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Swedish Journalists Imprisoned in Ethiopia Seek Pardon


Kjell Persson (R) and Christina Persson (C), parents of Swedish photographer Johan Persson and Swedish ambassador to Ethiopia Jens Odlander (R), stand outside the courtroom in Ethiopia's capital Addis Ababa, December 21, 2011.

Kjell Persson (R) and Christina Persson (C), parents of Swedish photographer Johan Persson and Swedish ambassador to Ethiopia Jens Odlander (R), stand outside the courtroom in Ethiopia's capital Addis Ababa, December 21, 2011.

Two Swedish journalists sentenced to prison in Ethiopia on terrorism charges have decided to seek clemency rather than file an appeal. Ethiopia's federal high court is currently hearing three other terrorism trials involving journalists and opposition politicians.

Journalists Martin Schibbye and Johan Persson said Tuesday they would not appeal their 11-year sentence for entering Ethiopia illegally and aiding an outlawed insurgent group.

As the deadline for filing an appeal passed, the pair issued a brief statement indicating they would ask for a pardon. The statement was read by Persson's father, Kjell Persson, by telephone from his home in Sweden.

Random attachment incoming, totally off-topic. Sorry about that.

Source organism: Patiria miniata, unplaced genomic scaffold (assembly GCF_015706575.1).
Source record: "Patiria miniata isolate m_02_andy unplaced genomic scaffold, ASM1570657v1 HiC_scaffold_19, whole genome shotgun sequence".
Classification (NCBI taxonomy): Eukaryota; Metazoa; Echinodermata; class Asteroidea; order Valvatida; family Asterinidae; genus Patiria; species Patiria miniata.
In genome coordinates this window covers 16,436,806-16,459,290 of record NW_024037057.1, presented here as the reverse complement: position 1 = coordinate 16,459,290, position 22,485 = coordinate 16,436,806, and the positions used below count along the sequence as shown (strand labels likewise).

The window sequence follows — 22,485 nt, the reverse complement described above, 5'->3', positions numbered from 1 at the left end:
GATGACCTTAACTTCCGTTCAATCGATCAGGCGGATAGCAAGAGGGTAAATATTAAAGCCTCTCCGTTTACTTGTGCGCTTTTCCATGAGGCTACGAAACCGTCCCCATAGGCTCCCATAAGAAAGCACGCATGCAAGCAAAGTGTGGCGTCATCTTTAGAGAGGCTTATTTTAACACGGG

“This is what they are saying in their own words. There is a tradition of grace and forgiveness in Ethiopia, and we chose to rely on this tradition," he said.

Sweden's ambassador to Ethiopia, Jens Odlander, said bilateral discussions are underway on the fate of the journalists.

"There is a dialogue, which is ongoing between the Swedish and Ethiopian governments. We have direct talks, government to government discussion," said Odlander.

Schibbye and Persson were arrested last June while traveling with fighters from the outlawed Ogaden National Liberation Front in Ethiopia's restive Somali region. A three-judge high court panel ruled last month that their association with the banned group was outside normal journalistic practice, and constituted support for terrorism.

The same federal court currently is hearing three other terrorism cases involving Ethiopian journalists and opposition politicians. All had been outspoken critics of Prime Minister Meles Zenawi's ruling Ethiopian People's Revolutionary Democratic Front.

Human rights and press freedom groups have pointed to the arrest of at least 33 people on terrorism charges since last June as evidence that the government is using the anti-terrorism law to silence dissent.

Government officials, including Prime Minister Meles, have staunchly denied the accusations, saying police have produced compelling evidence against the defendants.



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